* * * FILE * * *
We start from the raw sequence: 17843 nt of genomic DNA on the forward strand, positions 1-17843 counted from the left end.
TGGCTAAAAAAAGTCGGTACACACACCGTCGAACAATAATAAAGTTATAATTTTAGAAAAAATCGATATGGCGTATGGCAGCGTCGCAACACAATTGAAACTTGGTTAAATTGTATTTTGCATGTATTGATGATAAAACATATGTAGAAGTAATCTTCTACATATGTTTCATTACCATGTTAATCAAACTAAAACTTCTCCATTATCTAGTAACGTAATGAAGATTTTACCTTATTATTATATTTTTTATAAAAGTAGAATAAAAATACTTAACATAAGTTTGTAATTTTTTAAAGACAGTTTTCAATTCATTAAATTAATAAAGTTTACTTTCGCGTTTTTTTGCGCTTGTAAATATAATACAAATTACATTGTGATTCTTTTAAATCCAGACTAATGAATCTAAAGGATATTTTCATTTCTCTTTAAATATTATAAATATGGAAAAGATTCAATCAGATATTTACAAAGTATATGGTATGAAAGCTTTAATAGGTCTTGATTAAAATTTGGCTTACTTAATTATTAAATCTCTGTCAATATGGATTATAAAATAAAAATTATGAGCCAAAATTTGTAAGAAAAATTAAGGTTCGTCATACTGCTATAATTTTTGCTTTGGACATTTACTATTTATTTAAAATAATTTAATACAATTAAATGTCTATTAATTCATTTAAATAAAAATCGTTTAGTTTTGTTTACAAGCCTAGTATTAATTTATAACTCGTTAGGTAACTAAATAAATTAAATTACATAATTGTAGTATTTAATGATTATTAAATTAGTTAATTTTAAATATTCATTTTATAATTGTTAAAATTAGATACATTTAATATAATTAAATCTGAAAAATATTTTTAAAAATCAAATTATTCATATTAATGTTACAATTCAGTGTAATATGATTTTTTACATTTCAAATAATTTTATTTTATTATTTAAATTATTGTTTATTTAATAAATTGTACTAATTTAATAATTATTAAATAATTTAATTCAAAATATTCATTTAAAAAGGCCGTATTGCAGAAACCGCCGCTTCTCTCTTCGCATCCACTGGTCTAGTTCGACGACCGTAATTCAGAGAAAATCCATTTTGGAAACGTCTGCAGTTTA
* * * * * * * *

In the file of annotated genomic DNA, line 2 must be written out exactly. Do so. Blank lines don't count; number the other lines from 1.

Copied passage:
TGGCTAAAAAAAGTCGGTACACACACCGTCGAACAATAATAAAGTTATAATTTTAGAAAAAATCGATATGGCGTATGGCAGCGTCGCAACACAATTGAAACTTGGTTAAATTGTATTTTGCATGTATTGATGATAAAACATATGTAGAAGTAATCTTCTACATATGTTTCATTACCATGTTAATCAAACTAAAACTTCTCCATTATCTAGTAACGTAATGAAGATTTTACCTTATTATTATATTTTTTATAAAAGTAGAATAAAAATACTTAACATAAGTTTGTAATTTTTTAAAGACAGTTTTCAATTCATTAAATTAATAAAGTTTACTTTCGCGTTTTTTTGCGCTTGTAAATATAATACAAATTACATTGTGATTCTTTTAAATCCAGACTAATGAATCTAAAGGATATTTTCATTTCTCTTTAAATATTATAAATATGGAAAAGATTCAATCAGATATTTACAAAGTATATGGTATGAAAGCTTTAATAGGTCTTGATTAAAATTTGGCTTACTTAATTATTAAATCTCTGTCAATATGGATTATAAAATAAAAATTATGAGCCAAAATTTGTAAGAAAAATTAAGGTTCGTCATACTGCTATAATTTTTGCTTTGGACATTTACTATTTATTTAAAATAATTTAATACAATTAAATGTCTATTAATTCATTTAAATAAAAATCGTTTAGTTTTGTTTACAAGCCTAGTATTAATTTATAACTCGTTAGGTAACTAAATAAATTAAATTACATAATTGTAGTATTTAATGATTATTAAATTAGTTAATTTTAAATATTCATTTTATAATTGTTAAAATTAGATACATTTAATATAATTAAATCTGAAAAATATTTTTAAAAATCAAATTATTCATATTAATGTTACAATTCAGTGTAATATGATTTTTTACATTTCAAATAATTTTATTTTATTATTTAAATTATTGTTTATTTAATAAATTGTACTAATTTAATAATTATTAAATAATTTAATTCAAAATATTCATTTAAAAAGGCCGTATTGCAGAAACCGCCGCTTCTCTCTTCGCATCCACTGGTCTAGTTCGACGACCGTAATTCAGAGAAAATCCATTTTGGAAACGTCTGCAGTTTA